According to Howard Swan in the book Choral Conducting: A Symposium, there are six unique schools of choral singing in America. Between these six schools, and the personal preferences of choral directors, there are countless differing opinions about choral tone. Ask any two conductors and you will likely notice differences in their approaches to vibrato, breath, placement, color, balance, diction, among other tonal aspects.
While experienced conductors likely have a clear aural image of their preferred choral sound, educators just starting out may lack this level of clarity, or do not know how to achieve the sound they hear in their head. In this four-part series (Episodes 6–9), ChoralEd asked directors about their approach to choral tone in order to help these developing educators achieve clarity, as well as learn vocal strategies for achieving this sound. In Part 1 of this post, Giselle Wyers and Jo-Michael Scheibe talk about their approaches to choral tone.
Episode 6: Choral Tone, Part 1 – Dr. Giselle Wyers
According to Dr. Wyers, choral tone is flexible based on the singers in the room and their unique capabilities and potential. Using a few words to describe her sound, Dr. Wyers seeks a vibrant, expressive, and clean sound (referring to pitch and intonation). In addition, singers should feel empowered through risk-taking and the human interaction that occurs between ensemble members. When asked about adjusting tone based on style of music, Dr. Wyers emphasized the importance of incorporating the inherent tone colors of a foreign language as an authentic representation of the musical style and culture.
To develop this tone, Dr. Wyers frequently utilizes straw phonation to establish balance in the voice. She begins rehearsal with light humming to connect with the resonance in “the mask,” and regularly checks for vocal tension in the jaw and throat. To bring the sound forward, Dr. Wyers begins the sound with the consonant “v,” but removes the consonant to achieve a warmer sound. To mix and balance the voices throughout the choir, she incorporates a Weston Noble approach for the placement of singers.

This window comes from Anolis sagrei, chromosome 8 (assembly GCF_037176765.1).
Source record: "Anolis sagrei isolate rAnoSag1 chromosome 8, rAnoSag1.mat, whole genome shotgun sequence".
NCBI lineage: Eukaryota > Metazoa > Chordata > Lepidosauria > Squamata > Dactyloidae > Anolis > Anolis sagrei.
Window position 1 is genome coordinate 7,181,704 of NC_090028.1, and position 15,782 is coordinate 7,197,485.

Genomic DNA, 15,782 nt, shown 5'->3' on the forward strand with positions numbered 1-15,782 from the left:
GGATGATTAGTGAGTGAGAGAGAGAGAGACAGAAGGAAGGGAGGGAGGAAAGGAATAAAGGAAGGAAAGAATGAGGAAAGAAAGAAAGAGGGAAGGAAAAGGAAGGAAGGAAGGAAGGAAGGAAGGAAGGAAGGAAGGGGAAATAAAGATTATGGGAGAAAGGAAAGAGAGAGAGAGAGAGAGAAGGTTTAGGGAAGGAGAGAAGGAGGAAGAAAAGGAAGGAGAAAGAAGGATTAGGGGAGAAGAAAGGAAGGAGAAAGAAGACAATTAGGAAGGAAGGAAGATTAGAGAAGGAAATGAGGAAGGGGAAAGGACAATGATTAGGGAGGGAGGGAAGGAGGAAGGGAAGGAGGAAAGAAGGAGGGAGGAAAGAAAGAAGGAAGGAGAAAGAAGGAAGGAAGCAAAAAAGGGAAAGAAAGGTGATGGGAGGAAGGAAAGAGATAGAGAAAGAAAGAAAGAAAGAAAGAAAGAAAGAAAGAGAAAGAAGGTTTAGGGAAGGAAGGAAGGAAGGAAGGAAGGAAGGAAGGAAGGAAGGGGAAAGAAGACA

Episode 7: Choral Tone, Part 2 – Dr. Jo-Michael Scheibe
In describing his preferred choral tone, Dr. Scheibe emphasizes the importance of breath which encourages free and non-restricted vocal production. Through this breath flow the onset is balanced and the vibrato is released (not too fast, slow, or wide), but is still flexible, changing with the style of music.
To achieve this choral tone, Dr. Scheibe emphasizes top-down vocalization. In this approach, the tone quality should descend from the top as opposed to carrying weight from the lower registers into the higher registers. To achieve consistent breath flow and line, Dr. Scheibe asks students to sing into the palm of their hand checking for continuous air flow. Lip bubbles are also helpful for maintaining consistent air flow and relaxation. To encourage continuous motion throughout a musical phrase, Dr. Scheibe utilizes kinesthetic hand movements (i.e., finger point). In addition, he asks singers to focus on consonants (such as “m” and “n”) that promote the continuation of air flow and pitch. One vocal strategy that Dr. Scheibe regularly incorporates in the development of tone is the syllable [se] (“say”). Through the combination of this vowel and consonant the [e] brings the tongue and vocal resonance forward, while the [s] starts the sound without a glottal and promotes air flow.
At the beginning of each school year as the selection of the ensemble begins, Dr. Scheibe is surprised by the different sounds he has from year to year following auditions. The overall sound of the ensemble adjusts as new members join and former members graduate. As each member of the ensemble has a unique timbre to their voice, emphasis is placed on a standing arrangement that considers the mixing of voices and ear dominance.